Chile’s mining industry, led by copper — the country’s No. 1 export — is a factor, Tjerandsen said.
“Copper prices worldwide have been skyrocketing, and copper mining requires an awful lot of water,” he said.
Therefore, he said, mines are buying up water contracts from the agricultural sector.
“It’s actually possible for a grower to make more money selling their water contracts than they can from growing fruit, so the mining industry is competing with the agricultural industry for finite quantities of water,” he said.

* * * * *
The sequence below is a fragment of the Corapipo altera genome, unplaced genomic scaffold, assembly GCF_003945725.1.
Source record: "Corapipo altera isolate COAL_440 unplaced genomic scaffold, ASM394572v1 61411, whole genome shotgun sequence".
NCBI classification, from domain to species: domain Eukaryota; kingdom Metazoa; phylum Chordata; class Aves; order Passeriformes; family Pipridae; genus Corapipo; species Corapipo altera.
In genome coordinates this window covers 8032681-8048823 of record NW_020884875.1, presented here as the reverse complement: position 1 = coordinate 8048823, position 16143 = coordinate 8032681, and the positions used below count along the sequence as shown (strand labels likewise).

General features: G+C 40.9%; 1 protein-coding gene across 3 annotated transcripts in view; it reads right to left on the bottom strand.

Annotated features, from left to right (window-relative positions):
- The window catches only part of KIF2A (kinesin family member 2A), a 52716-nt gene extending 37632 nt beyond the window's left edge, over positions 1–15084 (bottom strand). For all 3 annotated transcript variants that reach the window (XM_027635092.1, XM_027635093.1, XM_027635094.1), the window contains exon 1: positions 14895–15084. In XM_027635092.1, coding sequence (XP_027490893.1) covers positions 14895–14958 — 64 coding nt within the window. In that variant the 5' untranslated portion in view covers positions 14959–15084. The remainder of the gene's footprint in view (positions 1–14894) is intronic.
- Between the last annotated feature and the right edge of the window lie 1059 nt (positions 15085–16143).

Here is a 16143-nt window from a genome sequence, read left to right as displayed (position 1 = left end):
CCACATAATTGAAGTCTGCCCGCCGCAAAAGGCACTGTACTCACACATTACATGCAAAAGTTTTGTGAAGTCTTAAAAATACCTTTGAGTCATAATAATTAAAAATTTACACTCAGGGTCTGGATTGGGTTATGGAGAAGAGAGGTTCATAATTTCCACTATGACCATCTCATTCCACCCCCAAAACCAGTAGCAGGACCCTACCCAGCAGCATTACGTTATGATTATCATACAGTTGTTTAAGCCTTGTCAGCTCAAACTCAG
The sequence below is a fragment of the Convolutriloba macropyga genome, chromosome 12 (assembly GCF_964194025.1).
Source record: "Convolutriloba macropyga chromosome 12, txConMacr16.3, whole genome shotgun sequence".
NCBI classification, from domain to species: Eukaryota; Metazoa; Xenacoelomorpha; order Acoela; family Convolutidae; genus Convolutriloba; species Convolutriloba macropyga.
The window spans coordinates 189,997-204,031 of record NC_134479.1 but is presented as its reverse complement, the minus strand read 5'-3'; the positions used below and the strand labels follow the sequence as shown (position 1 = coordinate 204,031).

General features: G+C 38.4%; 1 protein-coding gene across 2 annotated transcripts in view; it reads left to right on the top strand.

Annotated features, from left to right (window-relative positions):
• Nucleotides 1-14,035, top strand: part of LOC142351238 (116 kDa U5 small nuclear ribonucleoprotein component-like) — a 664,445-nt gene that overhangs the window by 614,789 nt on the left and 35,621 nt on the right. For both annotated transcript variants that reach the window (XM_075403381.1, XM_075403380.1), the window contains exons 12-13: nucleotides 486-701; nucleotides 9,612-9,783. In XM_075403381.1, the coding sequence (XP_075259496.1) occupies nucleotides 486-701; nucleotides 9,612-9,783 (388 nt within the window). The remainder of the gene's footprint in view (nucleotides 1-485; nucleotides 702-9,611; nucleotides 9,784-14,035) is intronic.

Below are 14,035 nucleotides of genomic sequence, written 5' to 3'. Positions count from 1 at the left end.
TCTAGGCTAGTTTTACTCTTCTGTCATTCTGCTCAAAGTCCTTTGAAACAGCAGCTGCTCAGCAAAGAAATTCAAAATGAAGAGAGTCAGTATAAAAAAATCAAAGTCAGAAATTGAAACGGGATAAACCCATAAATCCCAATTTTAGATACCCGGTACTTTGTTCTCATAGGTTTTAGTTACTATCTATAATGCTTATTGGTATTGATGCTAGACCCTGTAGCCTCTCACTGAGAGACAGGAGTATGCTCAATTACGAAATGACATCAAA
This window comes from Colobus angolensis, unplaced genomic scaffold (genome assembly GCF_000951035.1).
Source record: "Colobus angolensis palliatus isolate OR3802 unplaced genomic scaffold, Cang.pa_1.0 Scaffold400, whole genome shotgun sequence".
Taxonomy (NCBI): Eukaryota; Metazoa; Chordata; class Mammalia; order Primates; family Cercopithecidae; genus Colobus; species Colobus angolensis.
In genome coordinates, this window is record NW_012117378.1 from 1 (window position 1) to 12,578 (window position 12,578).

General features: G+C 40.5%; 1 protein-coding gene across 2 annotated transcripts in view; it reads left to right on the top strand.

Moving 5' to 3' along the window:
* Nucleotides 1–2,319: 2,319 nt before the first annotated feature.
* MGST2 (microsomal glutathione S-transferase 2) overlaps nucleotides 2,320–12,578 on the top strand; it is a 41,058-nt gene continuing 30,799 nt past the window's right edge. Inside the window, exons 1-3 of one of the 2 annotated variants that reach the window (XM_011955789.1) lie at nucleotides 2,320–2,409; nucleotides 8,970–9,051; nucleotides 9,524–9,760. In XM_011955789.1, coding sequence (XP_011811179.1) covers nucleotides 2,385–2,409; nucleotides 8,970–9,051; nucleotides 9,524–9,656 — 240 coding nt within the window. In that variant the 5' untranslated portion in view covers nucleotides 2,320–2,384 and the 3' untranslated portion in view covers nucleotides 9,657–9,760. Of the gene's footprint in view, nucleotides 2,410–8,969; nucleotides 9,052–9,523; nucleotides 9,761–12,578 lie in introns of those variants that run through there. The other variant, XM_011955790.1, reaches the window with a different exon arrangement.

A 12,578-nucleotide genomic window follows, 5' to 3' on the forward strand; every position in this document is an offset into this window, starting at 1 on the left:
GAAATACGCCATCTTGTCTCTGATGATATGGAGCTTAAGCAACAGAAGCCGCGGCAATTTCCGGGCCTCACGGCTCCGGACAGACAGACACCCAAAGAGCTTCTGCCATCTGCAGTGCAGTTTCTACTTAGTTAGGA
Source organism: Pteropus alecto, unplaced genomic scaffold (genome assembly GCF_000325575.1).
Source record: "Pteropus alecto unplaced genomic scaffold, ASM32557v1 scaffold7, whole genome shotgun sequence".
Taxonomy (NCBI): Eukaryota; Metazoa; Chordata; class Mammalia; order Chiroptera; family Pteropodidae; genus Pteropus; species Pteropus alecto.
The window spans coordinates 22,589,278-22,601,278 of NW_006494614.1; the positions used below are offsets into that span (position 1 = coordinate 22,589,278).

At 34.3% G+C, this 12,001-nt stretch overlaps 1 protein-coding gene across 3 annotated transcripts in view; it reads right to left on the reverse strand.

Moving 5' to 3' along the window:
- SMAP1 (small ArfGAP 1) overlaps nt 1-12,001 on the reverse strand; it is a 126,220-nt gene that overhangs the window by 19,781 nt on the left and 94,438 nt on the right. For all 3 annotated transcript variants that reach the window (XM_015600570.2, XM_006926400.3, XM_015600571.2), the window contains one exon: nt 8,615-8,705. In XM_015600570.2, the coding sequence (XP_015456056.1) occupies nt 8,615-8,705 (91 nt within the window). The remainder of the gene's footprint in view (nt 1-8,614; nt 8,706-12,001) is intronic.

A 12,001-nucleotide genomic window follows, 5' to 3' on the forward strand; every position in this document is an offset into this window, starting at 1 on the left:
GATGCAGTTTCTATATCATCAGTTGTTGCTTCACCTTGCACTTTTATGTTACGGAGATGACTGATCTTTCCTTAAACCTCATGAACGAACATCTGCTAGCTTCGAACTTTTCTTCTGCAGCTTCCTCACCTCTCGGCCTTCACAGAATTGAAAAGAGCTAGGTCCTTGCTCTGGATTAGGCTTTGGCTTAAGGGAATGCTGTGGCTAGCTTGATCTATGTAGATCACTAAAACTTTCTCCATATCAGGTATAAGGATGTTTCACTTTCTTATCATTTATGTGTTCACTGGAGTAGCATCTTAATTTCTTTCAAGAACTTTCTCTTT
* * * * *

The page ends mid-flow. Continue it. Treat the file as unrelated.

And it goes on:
The short-term effects of the drought are obvious, marketers said.
The long-term fallout remains an unanswered question, said Doug Meyer, sales and marketing director with Temecula, Calif.-based West Pak Avocado Inc.
“It has hurt certain growers within certain growing regions within Chile and some of those have been affected more than others, depending on water supply and runoff and water collections in those regions, but to my knowledge, there hasn’t been a longterm strategic plan on longterm viability of the Chilean market and Chilean avocados to the U.S.,” he said.
The industry is resilient and will get through the dry spell, said Ross Wileman, vice president of sales and marketing with Oxnard, Calif.-based Mission Produce Inc.
“I think they’re still going through it,” he said.
“They’re hoping El Niño will kick in and play a role because it’s just the start of their rainy season.”